Ronald Reagan famously used Bruce Springsteen’s “Born in the USA” as a theme song for his campaign, without noticing that the lyrics were a blistering condemnation of American injustice rather than an anthem of unquestioning pride. And it seems that the conservative tradition of misunderstanding progressive songs continues. David Firestone reports:
DES MOINES — It is jarring, in an age of irony and nuance, to hear Mitt Romney conclude his stump speeches with a riff on the hymn, “America the Beautiful.” […]
“O beautiful, for patriot’s dream, that sees beyond the years,” he said, discussing the fourth verse and asserting that this dream referred to political and especially economic freedom. “The freedom to choose one’s course in life, to be an opportunity nation, a merit-based society” — that, he suggested, conflicts directly with the president’s vision of America as an entitlement society, where everyone is equal and thus more impoverished.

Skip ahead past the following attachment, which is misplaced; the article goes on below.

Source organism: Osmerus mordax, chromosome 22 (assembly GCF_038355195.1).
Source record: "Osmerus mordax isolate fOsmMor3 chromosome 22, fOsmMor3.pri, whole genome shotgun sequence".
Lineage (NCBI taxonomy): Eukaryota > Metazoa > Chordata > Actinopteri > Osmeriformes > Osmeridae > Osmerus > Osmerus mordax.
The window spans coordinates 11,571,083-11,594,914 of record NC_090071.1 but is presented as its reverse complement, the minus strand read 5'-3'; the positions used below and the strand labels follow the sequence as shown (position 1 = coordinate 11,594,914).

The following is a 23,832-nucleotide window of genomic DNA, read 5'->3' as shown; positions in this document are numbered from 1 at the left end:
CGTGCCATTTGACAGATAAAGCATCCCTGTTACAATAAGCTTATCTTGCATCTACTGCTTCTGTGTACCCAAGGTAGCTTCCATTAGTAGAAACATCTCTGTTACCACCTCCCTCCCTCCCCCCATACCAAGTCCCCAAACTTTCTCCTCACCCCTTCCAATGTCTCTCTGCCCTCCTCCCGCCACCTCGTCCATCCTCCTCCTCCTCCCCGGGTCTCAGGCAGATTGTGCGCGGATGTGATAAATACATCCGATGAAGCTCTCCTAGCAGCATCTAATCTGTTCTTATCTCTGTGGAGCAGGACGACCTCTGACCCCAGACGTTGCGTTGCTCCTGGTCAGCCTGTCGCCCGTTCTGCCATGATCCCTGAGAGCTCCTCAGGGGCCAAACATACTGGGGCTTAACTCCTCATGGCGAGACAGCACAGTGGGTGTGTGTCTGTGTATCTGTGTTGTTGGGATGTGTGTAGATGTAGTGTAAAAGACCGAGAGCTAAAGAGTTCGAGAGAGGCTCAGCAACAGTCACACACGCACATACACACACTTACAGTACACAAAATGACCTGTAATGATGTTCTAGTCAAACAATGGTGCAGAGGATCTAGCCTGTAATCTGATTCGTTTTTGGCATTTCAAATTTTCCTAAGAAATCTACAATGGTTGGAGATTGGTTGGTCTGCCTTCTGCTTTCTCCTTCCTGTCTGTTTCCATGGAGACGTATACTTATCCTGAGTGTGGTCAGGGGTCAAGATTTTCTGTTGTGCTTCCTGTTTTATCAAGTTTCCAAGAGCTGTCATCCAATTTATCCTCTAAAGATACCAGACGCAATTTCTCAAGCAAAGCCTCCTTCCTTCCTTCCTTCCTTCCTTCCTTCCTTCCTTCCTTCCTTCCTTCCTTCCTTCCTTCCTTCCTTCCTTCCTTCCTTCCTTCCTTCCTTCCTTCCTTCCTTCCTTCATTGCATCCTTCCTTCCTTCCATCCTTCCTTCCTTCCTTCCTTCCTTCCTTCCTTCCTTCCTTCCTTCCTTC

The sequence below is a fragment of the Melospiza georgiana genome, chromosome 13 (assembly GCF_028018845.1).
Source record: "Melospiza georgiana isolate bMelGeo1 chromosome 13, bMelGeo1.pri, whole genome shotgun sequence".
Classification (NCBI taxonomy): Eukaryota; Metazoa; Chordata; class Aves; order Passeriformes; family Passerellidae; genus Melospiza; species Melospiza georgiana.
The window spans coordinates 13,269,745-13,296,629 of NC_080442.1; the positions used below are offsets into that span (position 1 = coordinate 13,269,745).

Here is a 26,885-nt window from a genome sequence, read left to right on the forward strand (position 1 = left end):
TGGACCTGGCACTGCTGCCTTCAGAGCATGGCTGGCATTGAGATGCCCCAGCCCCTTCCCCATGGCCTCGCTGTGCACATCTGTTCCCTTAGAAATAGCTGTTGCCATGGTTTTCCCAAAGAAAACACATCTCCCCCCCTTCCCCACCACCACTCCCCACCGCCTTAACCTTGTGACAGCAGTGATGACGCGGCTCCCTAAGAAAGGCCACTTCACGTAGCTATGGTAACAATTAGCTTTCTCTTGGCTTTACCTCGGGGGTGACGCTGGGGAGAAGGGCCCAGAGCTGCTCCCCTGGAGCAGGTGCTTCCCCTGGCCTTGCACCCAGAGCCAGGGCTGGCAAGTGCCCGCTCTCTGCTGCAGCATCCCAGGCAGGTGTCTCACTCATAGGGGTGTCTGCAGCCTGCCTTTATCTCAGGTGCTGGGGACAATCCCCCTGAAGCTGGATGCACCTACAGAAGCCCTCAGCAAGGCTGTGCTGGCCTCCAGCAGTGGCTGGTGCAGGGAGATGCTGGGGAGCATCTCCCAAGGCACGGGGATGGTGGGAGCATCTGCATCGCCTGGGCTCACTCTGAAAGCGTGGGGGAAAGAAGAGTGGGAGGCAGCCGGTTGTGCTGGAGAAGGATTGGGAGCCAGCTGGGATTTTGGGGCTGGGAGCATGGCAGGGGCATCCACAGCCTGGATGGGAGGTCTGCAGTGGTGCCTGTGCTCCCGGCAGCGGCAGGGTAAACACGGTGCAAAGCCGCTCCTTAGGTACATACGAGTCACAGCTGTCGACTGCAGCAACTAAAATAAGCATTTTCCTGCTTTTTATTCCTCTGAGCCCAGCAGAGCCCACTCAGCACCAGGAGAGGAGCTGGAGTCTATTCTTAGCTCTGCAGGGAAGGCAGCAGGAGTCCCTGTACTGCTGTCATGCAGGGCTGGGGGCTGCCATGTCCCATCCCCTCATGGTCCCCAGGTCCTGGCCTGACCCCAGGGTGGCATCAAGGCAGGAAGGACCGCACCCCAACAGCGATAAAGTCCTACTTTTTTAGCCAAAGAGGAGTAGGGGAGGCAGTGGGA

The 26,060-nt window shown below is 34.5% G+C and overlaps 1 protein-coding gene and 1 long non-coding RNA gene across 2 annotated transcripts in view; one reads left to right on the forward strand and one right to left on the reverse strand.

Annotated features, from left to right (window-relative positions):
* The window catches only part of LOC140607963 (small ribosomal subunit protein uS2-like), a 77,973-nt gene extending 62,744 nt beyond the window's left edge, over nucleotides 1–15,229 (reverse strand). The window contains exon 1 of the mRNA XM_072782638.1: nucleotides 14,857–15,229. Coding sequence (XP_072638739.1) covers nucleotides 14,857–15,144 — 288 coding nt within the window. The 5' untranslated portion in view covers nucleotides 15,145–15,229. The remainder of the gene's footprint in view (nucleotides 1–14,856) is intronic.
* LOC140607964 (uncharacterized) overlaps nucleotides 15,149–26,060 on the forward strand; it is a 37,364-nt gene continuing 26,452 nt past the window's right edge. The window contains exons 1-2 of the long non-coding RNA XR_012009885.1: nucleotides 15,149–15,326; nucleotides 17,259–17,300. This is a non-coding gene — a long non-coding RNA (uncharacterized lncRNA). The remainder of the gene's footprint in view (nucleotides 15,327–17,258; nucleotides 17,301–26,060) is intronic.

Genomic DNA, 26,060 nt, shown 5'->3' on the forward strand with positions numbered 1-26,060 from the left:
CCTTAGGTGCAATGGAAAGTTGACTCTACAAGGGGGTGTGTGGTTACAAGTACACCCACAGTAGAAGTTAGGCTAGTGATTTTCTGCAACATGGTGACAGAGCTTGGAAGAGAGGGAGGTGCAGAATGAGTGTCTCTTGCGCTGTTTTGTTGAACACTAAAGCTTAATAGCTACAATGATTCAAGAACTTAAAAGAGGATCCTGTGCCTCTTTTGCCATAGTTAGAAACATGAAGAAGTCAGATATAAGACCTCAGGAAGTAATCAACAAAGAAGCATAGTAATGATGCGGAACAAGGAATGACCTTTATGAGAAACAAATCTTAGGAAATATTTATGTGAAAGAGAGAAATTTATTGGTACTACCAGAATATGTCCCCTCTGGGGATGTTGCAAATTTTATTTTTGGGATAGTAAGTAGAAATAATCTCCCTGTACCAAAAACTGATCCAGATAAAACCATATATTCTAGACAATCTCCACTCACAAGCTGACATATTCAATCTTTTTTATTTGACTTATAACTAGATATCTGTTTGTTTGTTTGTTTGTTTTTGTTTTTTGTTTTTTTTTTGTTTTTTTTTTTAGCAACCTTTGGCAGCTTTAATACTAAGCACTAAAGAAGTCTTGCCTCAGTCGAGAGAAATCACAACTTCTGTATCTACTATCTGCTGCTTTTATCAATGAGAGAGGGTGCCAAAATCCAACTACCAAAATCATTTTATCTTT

[…] [T]hat is not at all what the song was originally about. The lyrics were written in 1894 by the Massachusetts poet Katharine Lee Bates, an ardent feminist and lesbian who was deeply disillusioned by the greed and excess of the Gilded Age.
Her original third verse was an expression of that anger:
God shed his grace on thee
Till selfish gain no longer stain
The banner of the free!
[…] Bates’ revulsion at the inequality and corruption she saw around her was shared by many others who became the core of the Progressive Movement. President Obama has lately begun to channel that movement, invoking the spirit of its greatest champion, Theodore Roosevelt. Given his positions, he has a better claim to the spirit of the song than does Mr. Romney, who appears to have no problem with inequality.